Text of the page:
28–29 October 2019, OECD Boulogne Conference Centre


Data, truth and trust in the digital age

Trust matters for national statistical systems because it affects the adoption of official statistics by government, the private sector, academia and citizens. Official statistics have supported credible public discourses for decades and been perceived as trustworthy truth-holders in the past. So what is different today? 

90 percent of the world’s data has been generated in only the last two years. From satellite imagery to smart appliances, the way that we interact with the world, and with one another, is becoming increasingly governed by data. Aided by our smartphones we, ourselves, have become human data factories, pumping out torrents of information—from heart rates to browsing habits—twenty-four hours a day.

Whereas once, our sources for ‘facts’ about the world were limited largely to official statistics or the work of a small group of academics, today, with only a few clicks of a button we can analyse millions of data points or fact-check a friend’s casual assertion. Moreover, from civil society organisations to armchair evangelists, anyone is capable of accessing a dataset and using it to advance a point of view.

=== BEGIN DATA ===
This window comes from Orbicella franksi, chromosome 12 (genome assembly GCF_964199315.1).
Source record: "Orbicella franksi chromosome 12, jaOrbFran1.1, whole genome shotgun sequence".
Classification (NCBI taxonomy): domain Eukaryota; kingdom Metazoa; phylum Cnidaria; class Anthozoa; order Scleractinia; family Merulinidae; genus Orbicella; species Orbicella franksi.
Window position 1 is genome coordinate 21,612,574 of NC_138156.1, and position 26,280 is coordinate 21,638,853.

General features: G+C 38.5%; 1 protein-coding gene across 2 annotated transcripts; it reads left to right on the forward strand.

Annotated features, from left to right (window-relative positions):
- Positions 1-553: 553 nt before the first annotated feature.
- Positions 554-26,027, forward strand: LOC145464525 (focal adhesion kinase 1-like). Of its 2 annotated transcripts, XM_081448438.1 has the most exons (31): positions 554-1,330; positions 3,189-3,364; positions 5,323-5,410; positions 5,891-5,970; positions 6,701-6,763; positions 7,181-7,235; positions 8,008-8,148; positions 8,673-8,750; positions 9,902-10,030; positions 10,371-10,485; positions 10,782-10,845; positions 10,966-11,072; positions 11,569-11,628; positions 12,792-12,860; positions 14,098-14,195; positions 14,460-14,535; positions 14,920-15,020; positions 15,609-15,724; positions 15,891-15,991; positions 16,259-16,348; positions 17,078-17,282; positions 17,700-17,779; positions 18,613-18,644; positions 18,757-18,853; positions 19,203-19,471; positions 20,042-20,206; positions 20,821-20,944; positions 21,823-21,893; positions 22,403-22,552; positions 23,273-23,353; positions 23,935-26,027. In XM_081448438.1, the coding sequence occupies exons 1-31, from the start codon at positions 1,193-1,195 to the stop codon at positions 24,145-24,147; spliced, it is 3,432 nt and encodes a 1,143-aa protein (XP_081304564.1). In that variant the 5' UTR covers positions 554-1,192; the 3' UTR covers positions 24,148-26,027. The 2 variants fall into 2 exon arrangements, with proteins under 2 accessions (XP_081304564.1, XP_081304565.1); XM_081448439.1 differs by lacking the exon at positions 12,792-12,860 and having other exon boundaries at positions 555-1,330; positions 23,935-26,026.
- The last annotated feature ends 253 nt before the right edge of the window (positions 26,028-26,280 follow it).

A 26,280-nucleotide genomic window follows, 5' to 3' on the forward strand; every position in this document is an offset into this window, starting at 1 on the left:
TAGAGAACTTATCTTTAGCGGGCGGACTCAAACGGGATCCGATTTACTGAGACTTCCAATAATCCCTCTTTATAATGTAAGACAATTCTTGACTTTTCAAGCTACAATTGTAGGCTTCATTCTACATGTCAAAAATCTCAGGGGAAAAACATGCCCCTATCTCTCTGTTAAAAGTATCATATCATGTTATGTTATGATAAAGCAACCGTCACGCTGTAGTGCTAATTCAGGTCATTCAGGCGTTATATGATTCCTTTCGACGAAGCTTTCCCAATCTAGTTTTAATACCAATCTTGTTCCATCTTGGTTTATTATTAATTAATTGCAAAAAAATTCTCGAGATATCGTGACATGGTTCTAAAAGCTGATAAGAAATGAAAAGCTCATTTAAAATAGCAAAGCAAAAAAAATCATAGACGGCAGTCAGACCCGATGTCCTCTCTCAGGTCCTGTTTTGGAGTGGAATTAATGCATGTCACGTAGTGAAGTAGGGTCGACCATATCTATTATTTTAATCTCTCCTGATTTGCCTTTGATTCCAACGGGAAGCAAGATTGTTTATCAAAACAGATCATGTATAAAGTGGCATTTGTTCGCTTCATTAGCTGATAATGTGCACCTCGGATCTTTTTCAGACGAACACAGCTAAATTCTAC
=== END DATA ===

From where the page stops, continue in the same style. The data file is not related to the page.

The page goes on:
What does this mean for official statistics? 

For one, official statistics are now only one of many competing sources of information, and they may not always win against more relatable, real-time data sources. Moreover, we may be less influencd by those datasets we perceive to be the “truest” than those which support our biases.  For another, populist attacks on “experts” and “elites” are undermining trust in public institutions, and those attacks are increasingly backed by competing data and pseudo-science. These trends have ushered in a new post-truth political climate characterised by amplified disinformation and biases.

How can we renew and sustain public confidence in official statistics? 

Many national statistical offices are starting to adapt to this new context. Embracing openness, implementing new forms of communication, collaborating with diverse stakeholders from the private sector, the media and academia, are all helping to seat national statistics in the real world. Yet for many others, especially among low-income countries with fledgling statistical systems, the path to increasing relevance and authority may not be obvious. 

See the preliminary agenda

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